Proposed Social Care Changes - In Brief

The government have announced plans to overhaul the way social care is funded in England.

What is being proposed?

  • People will no longer pay more than £86,000 in care costs - that is, for actual care, rather than accommodation - over their lifetime, from October 2023
  • Once people have reached this cap, ongoing costs for personal care will be paid for by local authorities
  • Those with between £20,000 and £100,000 in assets will get means-tested help towards costs from their local council
  • Those who own less than £20,000 will not have to pay towards care costs from their assets at all, but might have to contribute from their income

How will the changes be funded?

  • National Insurance (NI) - which working people and their employers pay to ensure benefits like the state pension - will rise by 1.25% from next April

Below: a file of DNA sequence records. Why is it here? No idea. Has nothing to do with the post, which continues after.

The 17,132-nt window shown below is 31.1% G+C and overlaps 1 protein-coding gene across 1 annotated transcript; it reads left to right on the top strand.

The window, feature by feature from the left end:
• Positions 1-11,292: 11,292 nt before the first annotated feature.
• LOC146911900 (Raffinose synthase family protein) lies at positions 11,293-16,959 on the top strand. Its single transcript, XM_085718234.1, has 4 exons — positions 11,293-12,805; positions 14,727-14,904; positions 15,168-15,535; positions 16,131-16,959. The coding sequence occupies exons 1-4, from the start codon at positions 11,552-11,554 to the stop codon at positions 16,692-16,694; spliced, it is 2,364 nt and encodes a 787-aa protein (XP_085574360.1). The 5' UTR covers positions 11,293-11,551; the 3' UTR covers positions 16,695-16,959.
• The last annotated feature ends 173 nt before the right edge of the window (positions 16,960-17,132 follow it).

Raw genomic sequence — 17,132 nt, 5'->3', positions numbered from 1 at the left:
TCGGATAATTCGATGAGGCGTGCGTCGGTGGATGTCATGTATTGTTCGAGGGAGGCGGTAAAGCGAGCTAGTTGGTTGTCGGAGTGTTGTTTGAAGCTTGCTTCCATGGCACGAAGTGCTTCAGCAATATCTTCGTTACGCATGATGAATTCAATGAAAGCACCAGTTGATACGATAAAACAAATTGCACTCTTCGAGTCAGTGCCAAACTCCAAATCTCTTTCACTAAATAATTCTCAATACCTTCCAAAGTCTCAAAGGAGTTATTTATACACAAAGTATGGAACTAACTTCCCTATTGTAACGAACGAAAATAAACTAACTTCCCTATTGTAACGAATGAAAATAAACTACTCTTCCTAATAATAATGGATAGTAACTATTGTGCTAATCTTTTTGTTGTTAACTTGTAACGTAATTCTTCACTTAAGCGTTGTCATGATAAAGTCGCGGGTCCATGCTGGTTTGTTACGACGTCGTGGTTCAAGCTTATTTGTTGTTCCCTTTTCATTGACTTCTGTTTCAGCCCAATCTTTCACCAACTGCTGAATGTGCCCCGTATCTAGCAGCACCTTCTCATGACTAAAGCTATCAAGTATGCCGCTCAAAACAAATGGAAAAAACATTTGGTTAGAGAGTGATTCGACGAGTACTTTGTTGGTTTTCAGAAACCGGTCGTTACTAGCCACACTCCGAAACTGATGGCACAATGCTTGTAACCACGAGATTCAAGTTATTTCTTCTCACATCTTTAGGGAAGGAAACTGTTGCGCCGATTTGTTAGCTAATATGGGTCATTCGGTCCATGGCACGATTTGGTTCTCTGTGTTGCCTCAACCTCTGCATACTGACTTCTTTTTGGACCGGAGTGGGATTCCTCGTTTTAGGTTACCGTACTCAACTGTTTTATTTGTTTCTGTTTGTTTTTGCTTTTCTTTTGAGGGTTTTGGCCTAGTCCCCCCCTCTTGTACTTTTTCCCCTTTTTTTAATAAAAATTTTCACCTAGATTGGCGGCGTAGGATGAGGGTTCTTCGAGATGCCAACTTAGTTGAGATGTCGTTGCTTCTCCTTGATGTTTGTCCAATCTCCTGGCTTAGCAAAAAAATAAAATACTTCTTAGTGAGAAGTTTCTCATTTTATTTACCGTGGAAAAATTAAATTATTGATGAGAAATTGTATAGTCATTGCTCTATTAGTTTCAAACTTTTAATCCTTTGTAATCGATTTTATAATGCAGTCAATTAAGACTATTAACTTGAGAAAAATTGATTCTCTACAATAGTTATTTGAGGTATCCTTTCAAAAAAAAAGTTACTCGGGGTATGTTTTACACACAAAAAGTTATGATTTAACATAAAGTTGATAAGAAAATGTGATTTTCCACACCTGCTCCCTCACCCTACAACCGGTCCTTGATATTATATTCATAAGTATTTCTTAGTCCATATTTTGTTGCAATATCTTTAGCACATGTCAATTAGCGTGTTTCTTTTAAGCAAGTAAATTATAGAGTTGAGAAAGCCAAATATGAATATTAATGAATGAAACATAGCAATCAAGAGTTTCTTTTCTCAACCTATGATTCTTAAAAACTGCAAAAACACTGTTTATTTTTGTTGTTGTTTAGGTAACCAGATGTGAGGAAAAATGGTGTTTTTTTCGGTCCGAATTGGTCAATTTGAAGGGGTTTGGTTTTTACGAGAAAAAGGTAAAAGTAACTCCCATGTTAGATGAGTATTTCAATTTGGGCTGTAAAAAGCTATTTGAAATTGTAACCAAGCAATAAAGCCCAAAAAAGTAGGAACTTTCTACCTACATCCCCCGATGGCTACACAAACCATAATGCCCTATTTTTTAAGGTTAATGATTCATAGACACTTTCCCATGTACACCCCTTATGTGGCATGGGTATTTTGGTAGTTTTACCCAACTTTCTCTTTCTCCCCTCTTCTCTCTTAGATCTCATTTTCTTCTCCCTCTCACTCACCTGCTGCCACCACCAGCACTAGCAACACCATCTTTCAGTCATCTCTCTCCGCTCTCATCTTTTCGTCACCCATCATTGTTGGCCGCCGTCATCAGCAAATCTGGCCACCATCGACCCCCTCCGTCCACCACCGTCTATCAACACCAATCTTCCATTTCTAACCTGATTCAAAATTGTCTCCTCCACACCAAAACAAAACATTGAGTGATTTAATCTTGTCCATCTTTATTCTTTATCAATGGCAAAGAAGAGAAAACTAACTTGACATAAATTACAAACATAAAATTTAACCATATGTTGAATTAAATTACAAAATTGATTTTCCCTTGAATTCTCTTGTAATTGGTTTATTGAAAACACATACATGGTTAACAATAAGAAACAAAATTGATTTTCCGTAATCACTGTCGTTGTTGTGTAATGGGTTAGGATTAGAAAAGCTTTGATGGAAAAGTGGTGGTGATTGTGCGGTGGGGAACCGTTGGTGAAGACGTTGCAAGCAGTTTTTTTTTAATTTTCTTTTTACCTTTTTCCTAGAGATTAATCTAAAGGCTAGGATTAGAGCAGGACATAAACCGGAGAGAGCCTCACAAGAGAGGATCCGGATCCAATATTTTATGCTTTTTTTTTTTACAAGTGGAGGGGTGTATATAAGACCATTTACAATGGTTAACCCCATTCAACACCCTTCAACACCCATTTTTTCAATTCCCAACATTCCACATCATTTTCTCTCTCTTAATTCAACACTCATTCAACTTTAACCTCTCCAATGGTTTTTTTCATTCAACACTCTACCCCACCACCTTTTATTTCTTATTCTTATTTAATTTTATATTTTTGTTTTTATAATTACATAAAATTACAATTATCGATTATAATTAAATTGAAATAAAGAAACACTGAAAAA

• From April 2023, this extra payment will become a separate tax - called the Health and Social Care Levy - on earned income. It will show up separately on payslips
  • The levy - unlike NI - will also be paid by people who continue to work beyond retirement age
  • The government says the changes will cost £255 a year for someone earning £30,000, and £505 a year for someone on £50,000
  • Shareholders will also have to pay 1.25% more in tax on the profits they make

How much will all this raise?

  • The changes are expected to raise £12bn a year
  • The government says that, for three years, all the money will go towards easing the NHS backlog, before more of it is moved into social care

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